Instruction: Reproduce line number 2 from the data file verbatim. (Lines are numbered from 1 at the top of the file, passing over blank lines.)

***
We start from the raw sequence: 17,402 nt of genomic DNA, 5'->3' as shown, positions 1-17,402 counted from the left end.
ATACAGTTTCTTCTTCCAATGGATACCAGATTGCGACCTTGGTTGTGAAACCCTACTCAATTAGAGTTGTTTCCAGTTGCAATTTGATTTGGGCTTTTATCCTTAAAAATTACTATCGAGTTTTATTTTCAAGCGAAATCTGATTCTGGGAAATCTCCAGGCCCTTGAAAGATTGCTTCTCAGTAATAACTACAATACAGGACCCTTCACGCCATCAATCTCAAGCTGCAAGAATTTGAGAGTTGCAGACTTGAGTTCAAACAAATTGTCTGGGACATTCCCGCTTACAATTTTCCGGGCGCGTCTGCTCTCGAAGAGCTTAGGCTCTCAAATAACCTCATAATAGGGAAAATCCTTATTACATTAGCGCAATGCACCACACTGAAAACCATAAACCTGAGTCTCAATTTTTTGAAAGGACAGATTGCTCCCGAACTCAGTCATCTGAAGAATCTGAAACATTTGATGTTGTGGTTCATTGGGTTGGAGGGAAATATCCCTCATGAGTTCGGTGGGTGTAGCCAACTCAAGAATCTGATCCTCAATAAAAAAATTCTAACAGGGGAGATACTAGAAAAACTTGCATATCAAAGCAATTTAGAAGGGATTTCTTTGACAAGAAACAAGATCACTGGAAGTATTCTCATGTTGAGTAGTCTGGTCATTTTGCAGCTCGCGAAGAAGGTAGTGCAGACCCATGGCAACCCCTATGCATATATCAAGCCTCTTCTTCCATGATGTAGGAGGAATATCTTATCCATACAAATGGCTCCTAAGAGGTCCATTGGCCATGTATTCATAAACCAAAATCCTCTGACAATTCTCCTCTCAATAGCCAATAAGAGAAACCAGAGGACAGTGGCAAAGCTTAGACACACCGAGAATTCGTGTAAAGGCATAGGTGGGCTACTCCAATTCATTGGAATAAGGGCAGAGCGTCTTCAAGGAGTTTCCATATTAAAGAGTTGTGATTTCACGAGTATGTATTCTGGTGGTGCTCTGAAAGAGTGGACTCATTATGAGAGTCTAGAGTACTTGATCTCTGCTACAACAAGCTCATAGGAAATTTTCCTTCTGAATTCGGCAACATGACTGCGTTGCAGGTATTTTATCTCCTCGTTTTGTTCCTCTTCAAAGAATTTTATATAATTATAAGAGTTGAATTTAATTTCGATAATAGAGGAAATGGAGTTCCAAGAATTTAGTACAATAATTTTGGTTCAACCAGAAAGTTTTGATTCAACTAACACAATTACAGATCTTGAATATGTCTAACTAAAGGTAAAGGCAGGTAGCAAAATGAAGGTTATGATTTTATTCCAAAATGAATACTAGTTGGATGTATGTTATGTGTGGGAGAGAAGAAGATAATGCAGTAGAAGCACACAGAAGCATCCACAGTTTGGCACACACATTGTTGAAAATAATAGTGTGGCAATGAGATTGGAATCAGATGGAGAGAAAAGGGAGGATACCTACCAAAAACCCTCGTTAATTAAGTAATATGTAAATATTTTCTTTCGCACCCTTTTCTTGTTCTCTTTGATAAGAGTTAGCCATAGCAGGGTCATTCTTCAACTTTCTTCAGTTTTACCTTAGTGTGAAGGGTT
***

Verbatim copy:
ATACAGTTTCTTCTTCCAATGGATACCAGATTGCGACCTTGGTTGTGAAACCCTACTCAATTAGAGTTGTTTCCAGTTGCAATTTGATTTGGGCTTTTATCCTTAAAAATTACTATCGAGTTTTATTTTCAAGCGAAATCTGATTCTGGGAAATCTCCAGGCCCTTGAAAGATTGCTTCTCAGTAATAACTACAATACAGGACCCTTCACGCCATCAATCTCAAGCTGCAAGAATTTGAGAGTTGCAGACTTGAGTTCAAACAAATTGTCTGGGACATTCCCGCTTACAATTTTCCGGGCGCGTCTGCTCTCGAAGAGCTTAGGCTCTCAAATAACCTCATAATAGGGAAAATCCTTATTACATTAGCGCAATGCACCACACTGAAAACCATAAACCTGAGTCTCAATTTTTTGAAAGGACAGATTGCTCCCGAACTCAGTCATCTGAAGAATCTGAAACATTTGATGTTGTGGTTCATTGGGTTGGAGGGAAATATCCCTCATGAGTTCGGTGGGTGTAGCCAACTCAAGAATCTGATCCTCAATAAAAAAATTCTAACAGGGGAGATACTAGAAAAACTTGCATATCAAAGCAATTTAGAAGGGATTTCTTTGACAAGAAACAAGATCACTGGAAGTATTCTCATGTTGAGTAGTCTGGTCATTTTGCAGCTCGCGAAGAAGGTAGTGCAGACCCATGGCAACCCCTATGCATATATCAAGCCTCTTCTTCCATGATGTAGGAGGAATATCTTATCCATACAAATGGCTCCTAAGAGGTCCATTGGCCATGTATTCATAAACCAAAATCCTCTGACAATTCTCCTCTCAATAGCCAATAAGAGAAACCAGAGGACAGTGGCAAAGCTTAGACACACCGAGAATTCGTGTAAAGGCATAGGTGGGCTACTCCAATTCATTGGAATAAGGGCAGAGCGTCTTCAAGGAGTTTCCATATTAAAGAGTTGTGATTTCACGAGTATGTATTCTGGTGGTGCTCTGAAAGAGTGGACTCATTATGAGAGTCTAGAGTACTTGATCTCTGCTACAACAAGCTCATAGGAAATTTTCCTTCTGAATTCGGCAACATGACTGCGTTGCAGGTATTTTATCTCCTCGTTTTGTTCCTCTTCAAAGAATTTTATATAATTATAAGAGTTGAATTTAATTTCGATAATAGAGGAAATGGAGTTCCAAGAATTTAGTACAATAATTTTGGTTCAACCAGAAAGTTTTGATTCAACTAACACAATTACAGATCTTGAATATGTCTAACTAAAGGTAAAGGCAGGTAGCAAAATGAAGGTTATGATTTTATTCCAAAATGAATACTAGTTGGATGTATGTTATGTGTGGGAGAGAAGAAGATAATGCAGTAGAAGCACACAGAAGCATCCACAGTTTGGCACACACATTGTTGAAAATAATAGTGTGGCAATGAGATTGGAATCAGATGGAGAGAAAAGGGAGGATACCTACCAAAAACCCTCGTTAATTAAGTAATATGTAAATATTTTCTTTCGCACCCTTTTCTTGTTCTCTTTGATAAGAGTTAGCCATAGCAGGGTCATTCTTCAACTTTCTTCAGTTTTACCTTAGTGTGAAGGGTT